"If that's what's best for the team, he's got to be comfortable with it," Allen said of Stoudemire. "If that's what the coach needs him to do, if the team's playing well, you kind of ease your way back into it."
By leaving the starting lineup alone, Woodson could allow the Knicks to start games by establishing their defensive identity, which is what wins in the playoffs. Offensively, it would allow Anthony -- one of the game's true scoring treasures -- to continue his Durant- and Dirk-like assault on helpless opposing defenses. As for Stoudemire, the damage he could do with the second unit -- without the duplicate pick-and-roll talents of Chandler or Anthony occupying the same spots on the floor -- would make the Knicks' bench lethal.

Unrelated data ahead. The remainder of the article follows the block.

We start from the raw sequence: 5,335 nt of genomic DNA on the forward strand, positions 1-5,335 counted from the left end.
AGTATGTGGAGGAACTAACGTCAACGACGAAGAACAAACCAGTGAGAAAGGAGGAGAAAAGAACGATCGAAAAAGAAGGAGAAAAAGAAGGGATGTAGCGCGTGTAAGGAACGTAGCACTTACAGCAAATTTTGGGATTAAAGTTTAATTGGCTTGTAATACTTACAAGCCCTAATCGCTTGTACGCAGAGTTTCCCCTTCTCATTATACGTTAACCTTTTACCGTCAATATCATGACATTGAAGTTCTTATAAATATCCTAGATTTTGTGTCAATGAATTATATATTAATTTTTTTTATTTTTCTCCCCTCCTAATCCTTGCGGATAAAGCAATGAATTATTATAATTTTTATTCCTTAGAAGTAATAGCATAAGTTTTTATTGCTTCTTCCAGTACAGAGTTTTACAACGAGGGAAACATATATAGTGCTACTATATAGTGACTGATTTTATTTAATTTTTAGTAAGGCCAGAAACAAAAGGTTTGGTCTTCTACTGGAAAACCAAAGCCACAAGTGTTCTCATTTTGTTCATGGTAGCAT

"Amar'e is a good teammate, a good guy," Rivers said. "I don't think it would be a problem."
But Woodson can't or won't do what Rivers did with Allen, or simply believes he has no choice -- when, in reality, he has the easiest choice that either Knicks coach has had all season.
If we've learned anything from this strange Knicks season, it's that things change in a heartbeat -- for better or worse. Lin created a global sensation and made the Knicks equally watchable and unguardable during that stretch in February. Anthony's return stopped Linsanity in its tracks, and D'Antoni was gone faster than the whole thing started in the first place.
Now, Stoudemire's return could derail the Knicks again. But only if they let it happen, by focusing on trying to make things fit instead of doing what makes sense.
"You've got to win, that's the bottom line," Woodson said. "It's my job as the head coach to make sure that happens."
With the same problems as his predecessor, in so many ways.